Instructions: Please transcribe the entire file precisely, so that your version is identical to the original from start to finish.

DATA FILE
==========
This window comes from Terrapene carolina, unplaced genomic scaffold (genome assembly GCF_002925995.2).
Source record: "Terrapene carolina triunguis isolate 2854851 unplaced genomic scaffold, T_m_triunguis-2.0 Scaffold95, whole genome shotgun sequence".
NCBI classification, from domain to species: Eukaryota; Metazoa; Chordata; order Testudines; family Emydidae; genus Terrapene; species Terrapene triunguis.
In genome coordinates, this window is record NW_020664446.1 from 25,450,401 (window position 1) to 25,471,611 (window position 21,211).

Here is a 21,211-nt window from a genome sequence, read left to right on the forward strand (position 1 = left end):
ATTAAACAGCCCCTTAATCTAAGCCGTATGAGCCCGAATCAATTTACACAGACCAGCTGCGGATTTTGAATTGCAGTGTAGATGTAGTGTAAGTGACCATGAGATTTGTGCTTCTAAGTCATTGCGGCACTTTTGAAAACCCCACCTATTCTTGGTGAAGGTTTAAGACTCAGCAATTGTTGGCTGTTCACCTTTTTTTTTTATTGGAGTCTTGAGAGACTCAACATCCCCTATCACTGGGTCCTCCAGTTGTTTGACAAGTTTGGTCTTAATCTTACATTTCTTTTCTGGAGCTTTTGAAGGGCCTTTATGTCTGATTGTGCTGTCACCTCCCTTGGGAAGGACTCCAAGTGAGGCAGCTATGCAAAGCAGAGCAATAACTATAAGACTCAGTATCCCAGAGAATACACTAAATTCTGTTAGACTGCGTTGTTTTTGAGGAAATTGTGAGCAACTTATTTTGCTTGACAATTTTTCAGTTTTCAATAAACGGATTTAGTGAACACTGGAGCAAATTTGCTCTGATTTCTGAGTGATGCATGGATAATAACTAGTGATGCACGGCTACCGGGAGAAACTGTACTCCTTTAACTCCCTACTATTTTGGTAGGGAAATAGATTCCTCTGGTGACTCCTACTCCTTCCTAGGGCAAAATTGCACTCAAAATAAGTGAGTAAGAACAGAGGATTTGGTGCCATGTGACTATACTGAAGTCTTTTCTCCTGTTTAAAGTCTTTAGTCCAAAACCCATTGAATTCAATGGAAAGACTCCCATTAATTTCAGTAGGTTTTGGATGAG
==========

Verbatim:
This window comes from Terrapene carolina, unplaced genomic scaffold (genome assembly GCF_002925995.2).
Source record: "Terrapene carolina triunguis isolate 2854851 unplaced genomic scaffold, T_m_triunguis-2.0 Scaffold95, whole genome shotgun sequence".
NCBI classification, from domain to species: Eukaryota; Metazoa; Chordata; order Testudines; family Emydidae; genus Terrapene; species Terrapene triunguis.
In genome coordinates, this window is record NW_020664446.1 from 25,450,401 (window position 1) to 25,471,611 (window position 21,211).

Here is a 21,211-nt window from a genome sequence, read left to right on the forward strand (position 1 = left end):
ATTAAACAGCCCCTTAATCTAAGCCGTATGAGCCCGAATCAATTTACACAGACCAGCTGCGGATTTTGAATTGCAGTGTAGATGTAGTGTAAGTGACCATGAGATTTGTGCTTCTAAGTCATTGCGGCACTTTTGAAAACCCCACCTATTCTTGGTGAAGGTTTAAGACTCAGCAATTGTTGGCTGTTCACCTTTTTTTTTTATTGGAGTCTTGAGAGACTCAACATCCCCTATCACTGGGTCCTCCAGTTGTTTGACAAGTTTGGTCTTAATCTTACATTTCTTTTCTGGAGCTTTTGAAGGGCCTTTATGTCTGATTGTGCTGTCACCTCCCTTGGGAAGGACTCCAAGTGAGGCAGCTATGCAAAGCAGAGCAATAACTATAAGACTCAGTATCCCAGAGAATACACTAAATTCTGTTAGACTGCGTTGTTTTTGAGGAAATTGTGAGCAACTTATTTTGCTTGACAATTTTTCAGTTTTCAATAAACGGATTTAGTGAACACTGGAGCAAATTTGCTCTGATTTCTGAGTGATGCATGGATAATAACTAGTGATGCACGGCTACCGGGAGAAACTGTACTCCTTTAACTCCCTACTATTTTGGTAGGGAAATAGATTCCTCTGGTGACTCCTACTCCTTCCTAGGGCAAAATTGCACTCAAAATAAGTGAGTAAGAACAGAGGATTTGGTGCCATGTGACTATACTGAAGTCTTTTCTCCTGTTTAAAGTCTTTAGTCCAAAACCCATTGAATTCAATGGAAAGACTCCCATTAATTTCAGTAGGTTTTGGATGAG